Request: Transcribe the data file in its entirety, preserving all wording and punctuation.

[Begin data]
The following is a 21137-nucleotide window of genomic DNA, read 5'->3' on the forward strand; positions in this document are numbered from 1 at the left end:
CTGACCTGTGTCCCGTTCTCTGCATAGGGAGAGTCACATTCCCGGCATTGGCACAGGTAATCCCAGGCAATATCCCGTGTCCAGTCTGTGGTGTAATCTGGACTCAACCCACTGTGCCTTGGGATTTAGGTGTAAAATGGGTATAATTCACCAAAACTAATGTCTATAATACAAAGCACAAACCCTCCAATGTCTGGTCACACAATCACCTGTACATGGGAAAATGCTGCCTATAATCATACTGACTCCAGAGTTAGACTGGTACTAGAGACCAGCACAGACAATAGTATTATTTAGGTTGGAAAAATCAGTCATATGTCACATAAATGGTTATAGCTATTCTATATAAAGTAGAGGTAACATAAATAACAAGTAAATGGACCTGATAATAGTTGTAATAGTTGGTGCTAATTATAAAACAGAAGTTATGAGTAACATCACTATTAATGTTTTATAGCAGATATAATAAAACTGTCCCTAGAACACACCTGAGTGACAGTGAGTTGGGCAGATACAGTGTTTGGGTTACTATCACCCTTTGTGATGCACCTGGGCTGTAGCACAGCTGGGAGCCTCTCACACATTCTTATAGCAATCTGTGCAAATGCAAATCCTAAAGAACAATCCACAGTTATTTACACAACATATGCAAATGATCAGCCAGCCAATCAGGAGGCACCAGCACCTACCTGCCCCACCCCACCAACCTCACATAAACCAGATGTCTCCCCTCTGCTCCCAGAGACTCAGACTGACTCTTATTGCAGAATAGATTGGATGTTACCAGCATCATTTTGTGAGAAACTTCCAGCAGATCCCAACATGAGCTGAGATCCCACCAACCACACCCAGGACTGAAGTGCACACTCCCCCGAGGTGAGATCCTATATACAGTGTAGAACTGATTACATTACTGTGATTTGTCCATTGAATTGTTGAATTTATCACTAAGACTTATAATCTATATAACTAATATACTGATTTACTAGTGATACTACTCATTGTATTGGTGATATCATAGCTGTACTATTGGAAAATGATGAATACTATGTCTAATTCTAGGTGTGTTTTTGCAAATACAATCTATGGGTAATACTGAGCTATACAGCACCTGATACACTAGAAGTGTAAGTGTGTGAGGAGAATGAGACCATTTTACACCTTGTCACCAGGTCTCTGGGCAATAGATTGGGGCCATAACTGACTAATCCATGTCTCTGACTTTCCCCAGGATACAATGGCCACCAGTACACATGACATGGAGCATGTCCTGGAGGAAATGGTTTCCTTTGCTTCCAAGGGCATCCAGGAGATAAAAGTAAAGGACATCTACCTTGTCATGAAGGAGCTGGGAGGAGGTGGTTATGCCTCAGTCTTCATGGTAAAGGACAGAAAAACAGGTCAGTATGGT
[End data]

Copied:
The following is a 21137-nucleotide window of genomic DNA, read 5'->3' on the forward strand; positions in this document are numbered from 1 at the left end:
CTGACCTGTGTCCCGTTCTCTGCATAGGGAGAGTCACATTCCCGGCATTGGCACAGGTAATCCCAGGCAATATCCCGTGTCCAGTCTGTGGTGTAATCTGGACTCAACCCACTGTGCCTTGGGATTTAGGTGTAAAATGGGTATAATTCACCAAAACTAATGTCTATAATACAAAGCACAAACCCTCCAATGTCTGGTCACACAATCACCTGTACATGGGAAAATGCTGCCTATAATCATACTGACTCCAGAGTTAGACTGGTACTAGAGACCAGCACAGACAATAGTATTATTTAGGTTGGAAAAATCAGTCATATGTCACATAAATGGTTATAGCTATTCTATATAAAGTAGAGGTAACATAAATAACAAGTAAATGGACCTGATAATAGTTGTAATAGTTGGTGCTAATTATAAAACAGAAGTTATGAGTAACATCACTATTAATGTTTTATAGCAGATATAATAAAACTGTCCCTAGAACACACCTGAGTGACAGTGAGTTGGGCAGATACAGTGTTTGGGTTACTATCACCCTTTGTGATGCACCTGGGCTGTAGCACAGCTGGGAGCCTCTCACACATTCTTATAGCAATCTGTGCAAATGCAAATCCTAAAGAACAATCCACAGTTATTTACACAACATATGCAAATGATCAGCCAGCCAATCAGGAGGCACCAGCACCTACCTGCCCCACCCCACCAACCTCACATAAACCAGATGTCTCCCCTCTGCTCCCAGAGACTCAGACTGACTCTTATTGCAGAATAGATTGGATGTTACCAGCATCATTTTGTGAGAAACTTCCAGCAGATCCCAACATGAGCTGAGATCCCACCAACCACACCCAGGACTGAAGTGCACACTCCCCCGAGGTGAGATCCTATATACAGTGTAGAACTGATTACATTACTGTGATTTGTCCATTGAATTGTTGAATTTATCACTAAGACTTATAATCTATATAACTAATATACTGATTTACTAGTGATACTACTCATTGTATTGGTGATATCATAGCTGTACTATTGGAAAATGATGAATACTATGTCTAATTCTAGGTGTGTTTTTGCAAATACAATCTATGGGTAATACTGAGCTATACAGCACCTGATACACTAGAAGTGTAAGTGTGTGAGGAGAATGAGACCATTTTACACCTTGTCACCAGGTCTCTGGGCAATAGATTGGGGCCATAACTGACTAATCCATGTCTCTGACTTTCCCCAGGATACAATGGCCACCAGTACACATGACATGGAGCATGTCCTGGAGGAAATGGTTTCCTTTGCTTCCAAGGGCATCCAGGAGATAAAAGTAAAGGACATCTACCTTGTCATGAAGGAGCTGGGAGGAGGTGGTTATGCCTCAGTCTTCATGGTAAAGGACAGAAAAACAGGTCAGTATGGT